Engaging in prolonged, unplanned communication still tanks me but I am becoming less exhausted during/after short cordial exchanges with my neighbors
My energy and mental capacity continue to be inconsistent ie) somedays I can read or do one task, but for the rest of the day I cannot invest in anything that requires mental aptitude, during which, I spend most my time outside in the garden… other days I can make no phone calls and minimally engage in conversation, even with mom.
My mental confusion and delayed processing are personally vividly apparent to my pre-illness normal. Mom says I hide it well. Some days, my mind feels incapable, other days, it can process but not interact, then some days I can do both… and then some I can’t be mentally constructive. It is so strange.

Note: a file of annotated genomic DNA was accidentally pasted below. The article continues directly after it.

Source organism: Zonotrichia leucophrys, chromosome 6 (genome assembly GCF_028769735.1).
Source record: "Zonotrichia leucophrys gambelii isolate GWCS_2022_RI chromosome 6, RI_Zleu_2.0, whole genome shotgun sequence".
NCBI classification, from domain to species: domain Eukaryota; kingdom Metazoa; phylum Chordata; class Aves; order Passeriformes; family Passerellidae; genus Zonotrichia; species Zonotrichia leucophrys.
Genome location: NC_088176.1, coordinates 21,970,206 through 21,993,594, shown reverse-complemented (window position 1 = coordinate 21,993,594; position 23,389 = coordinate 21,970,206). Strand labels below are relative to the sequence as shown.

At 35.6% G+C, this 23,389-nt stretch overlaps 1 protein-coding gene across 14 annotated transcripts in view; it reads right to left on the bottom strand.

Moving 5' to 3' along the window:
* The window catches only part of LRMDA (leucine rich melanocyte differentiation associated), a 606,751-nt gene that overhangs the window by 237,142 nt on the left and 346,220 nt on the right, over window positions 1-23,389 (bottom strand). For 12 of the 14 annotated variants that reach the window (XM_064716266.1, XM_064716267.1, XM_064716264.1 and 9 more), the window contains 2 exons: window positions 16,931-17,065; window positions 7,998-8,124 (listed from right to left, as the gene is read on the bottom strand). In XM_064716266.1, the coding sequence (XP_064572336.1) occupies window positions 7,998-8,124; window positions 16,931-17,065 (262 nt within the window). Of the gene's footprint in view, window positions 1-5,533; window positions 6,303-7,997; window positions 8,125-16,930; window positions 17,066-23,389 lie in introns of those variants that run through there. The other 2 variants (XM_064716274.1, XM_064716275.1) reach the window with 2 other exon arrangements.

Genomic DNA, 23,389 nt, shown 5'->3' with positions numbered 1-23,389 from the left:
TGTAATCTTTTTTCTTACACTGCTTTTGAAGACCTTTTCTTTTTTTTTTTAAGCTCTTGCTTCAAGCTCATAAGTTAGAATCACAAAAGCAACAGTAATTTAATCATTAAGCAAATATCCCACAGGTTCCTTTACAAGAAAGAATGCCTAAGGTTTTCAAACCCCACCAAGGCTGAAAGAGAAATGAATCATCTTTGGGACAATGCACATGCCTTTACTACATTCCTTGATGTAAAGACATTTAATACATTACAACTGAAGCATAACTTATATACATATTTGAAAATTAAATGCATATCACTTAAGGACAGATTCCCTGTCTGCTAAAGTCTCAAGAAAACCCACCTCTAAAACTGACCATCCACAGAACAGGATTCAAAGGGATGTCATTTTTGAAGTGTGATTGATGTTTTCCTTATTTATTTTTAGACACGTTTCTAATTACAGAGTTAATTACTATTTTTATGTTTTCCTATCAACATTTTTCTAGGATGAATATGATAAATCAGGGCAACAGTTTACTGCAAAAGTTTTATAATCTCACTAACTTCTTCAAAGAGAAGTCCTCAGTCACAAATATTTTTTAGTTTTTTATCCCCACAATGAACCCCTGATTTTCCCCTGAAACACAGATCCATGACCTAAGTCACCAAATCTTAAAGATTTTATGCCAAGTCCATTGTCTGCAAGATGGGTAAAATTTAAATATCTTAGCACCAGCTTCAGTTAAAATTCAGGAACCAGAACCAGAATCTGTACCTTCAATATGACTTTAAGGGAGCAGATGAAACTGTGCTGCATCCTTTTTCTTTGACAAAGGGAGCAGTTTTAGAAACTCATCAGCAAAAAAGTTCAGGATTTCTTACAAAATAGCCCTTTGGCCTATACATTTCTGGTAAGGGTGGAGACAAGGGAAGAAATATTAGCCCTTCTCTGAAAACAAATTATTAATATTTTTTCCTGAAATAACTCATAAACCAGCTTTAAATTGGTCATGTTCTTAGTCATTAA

1. Exertional Fatigue: severe
I have developed severe muscle atrophy (likely from my non-existent testosterone levels) but also have no muscle stamina. Also, everything jiggles. There are days where I can not walk up the stairs without taking short breaks before getting to my room. We have like 10 steps!!! It is really unsettling but with my degree of nutrient depletion and mitochondrial dysfunction, the Doc says is expected.
2. Photophobia: continues to be a point of limitation. This is blue-light, digital device related ie) the cell phone, laptop, tv. We have added blue-light blocking screen protectors, blue light glasses and downloaded F.Lux where possible.
3. Tremors: Hand tremors remain intermittently severe.